A dispensing head 210 is retained by a head retainer 208. The positioning system includes a carriage 62 connected to a first transporter 60 controlled by processor 140 through line 66, and a second transporter 100 controlled by processor 140 through line 106. Transporter 60 and carriage 62 are used execute one axis positioning of station 20 (and hence mounted substrate 10) facing the dispensing head 210, by moving it in the direction of arrow 63, while transporter 100 is used to provide adjustment of the position of head retainer 208 (and hence head 210) in a direction of axis 204. In this manner, head 210 can be scanned line by line, by scanning along a line over substrate 10 in the direction of axis 204 using transporter 100, while line by line movement of substrate 10 in a direction of axis 63 is provided by transporter 60. Transporter 60 can also move substrate holder 20 to position substrate 10 beneath flood station 68 (as illustrated by the substrate 10 shown in broken lines in FIG. 4). Head 210 may also optionally be moved in a vertical direction 202, by another suitable transporter (not shown). It will be appreciated that other scanning configurations could be used. It will also be appreciated that both transporters 60 and 100, or either one of them, with suitable construction, could be used to perform the foregoing scanning of head 210 with respect to substrate 10. Thus, when the present application recites “positioning” or “moving” one element (such as head 210) in relation to another element (such as one of the stations 20 or substrate 10) it will be understood that any required moving can be accomplished by moving either element or a combination of both of them. The head 210, the positioning system, and processor 140 together act as the deposition system of the apparatus. An encoder 30 communicates with processor 140 to provide data on the exact location of substrate station 20 (and hence substrate 10 if positioned correctly on substrate station 20), while encoder 34 provides data on the exact location of holder 208 (and hence head 210 if positioned correctly on holder 208). Any suitable encoder, such as an optical encoder, may be used which provides data on linear position.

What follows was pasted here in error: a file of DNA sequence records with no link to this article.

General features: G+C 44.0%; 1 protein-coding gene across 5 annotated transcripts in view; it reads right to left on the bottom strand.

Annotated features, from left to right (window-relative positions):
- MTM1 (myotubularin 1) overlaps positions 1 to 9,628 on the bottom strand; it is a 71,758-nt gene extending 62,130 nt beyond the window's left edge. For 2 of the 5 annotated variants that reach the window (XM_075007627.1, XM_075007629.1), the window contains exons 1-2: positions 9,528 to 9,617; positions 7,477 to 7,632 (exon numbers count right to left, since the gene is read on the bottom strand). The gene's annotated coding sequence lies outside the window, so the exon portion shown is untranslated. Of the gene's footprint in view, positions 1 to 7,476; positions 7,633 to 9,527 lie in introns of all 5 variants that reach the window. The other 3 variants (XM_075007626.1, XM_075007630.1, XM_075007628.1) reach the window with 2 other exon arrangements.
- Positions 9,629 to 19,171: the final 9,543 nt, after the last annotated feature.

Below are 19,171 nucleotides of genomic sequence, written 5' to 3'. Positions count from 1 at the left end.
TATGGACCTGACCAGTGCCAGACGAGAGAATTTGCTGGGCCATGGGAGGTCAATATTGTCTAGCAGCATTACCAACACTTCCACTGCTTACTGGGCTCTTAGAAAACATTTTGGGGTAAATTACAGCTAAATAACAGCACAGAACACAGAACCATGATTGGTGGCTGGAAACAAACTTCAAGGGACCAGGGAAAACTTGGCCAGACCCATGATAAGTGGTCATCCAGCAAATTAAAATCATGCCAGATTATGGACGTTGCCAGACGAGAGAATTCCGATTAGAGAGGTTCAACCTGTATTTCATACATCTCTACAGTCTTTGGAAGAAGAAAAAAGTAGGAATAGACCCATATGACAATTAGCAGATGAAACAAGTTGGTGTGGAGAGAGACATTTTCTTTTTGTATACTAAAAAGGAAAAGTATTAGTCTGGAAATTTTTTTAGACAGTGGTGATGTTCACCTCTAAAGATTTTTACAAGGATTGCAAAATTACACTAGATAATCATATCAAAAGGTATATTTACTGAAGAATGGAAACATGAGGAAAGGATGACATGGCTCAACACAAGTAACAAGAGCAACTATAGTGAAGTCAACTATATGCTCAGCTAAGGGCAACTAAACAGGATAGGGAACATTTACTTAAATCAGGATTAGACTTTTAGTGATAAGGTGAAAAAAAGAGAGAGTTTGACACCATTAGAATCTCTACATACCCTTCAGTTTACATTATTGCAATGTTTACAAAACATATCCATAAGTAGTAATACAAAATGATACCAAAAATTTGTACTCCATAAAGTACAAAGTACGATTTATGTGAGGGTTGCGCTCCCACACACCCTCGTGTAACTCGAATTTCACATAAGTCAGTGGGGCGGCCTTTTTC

Processor 140 also has access through a communication module 144 to a communication channel 180 to communicate with a remote station. Communication channel 180 may, for example, be a Wide Area Network (“WAN”), telephone network, satellite network, or any other suitable communication channel.
Head 210 may be of a type commonly used in an ink jet type of printer and may, for example, include five or more chambers (at least one for each of four nucleoside phosphoramidite monomers plus at least one for an activator solution) each communicating with a corresponding set of multiple drop dispensing orifices and multiple ejectors which are positioned in the chambers opposite respective orifices. Each ejector is in the form of an electrical resistor operating as a heating element under control of processor 140 (although piezoelectric elements could be used instead). Each orifice with its associated ejector and portion of the chamber, defines a corresponding pulse jet. It will be appreciated that head 210 could, for example, have more or less pulse jets as desired (for example, at least ten or at least one hundred pulse jets). Application of a single electric pulse to an ejector will cause a droplet to be dispensed from a corresponding orifice. Certain elements of the head 210 can be adapted from parts of a commercially available thermal inkjet print head device available from Hewlett-Packard Co. as part no. HP51645A. Alternatively, multiple heads could be used instead of a single head 210, each being similar in construction to head 210 and being provided with respective transporters under control of processor 140 for independent movement. In this alternate configuration, each head may dispense a corresponding biomonomer (for example, one of four nucleoside phosphoramidites) or an activator solution.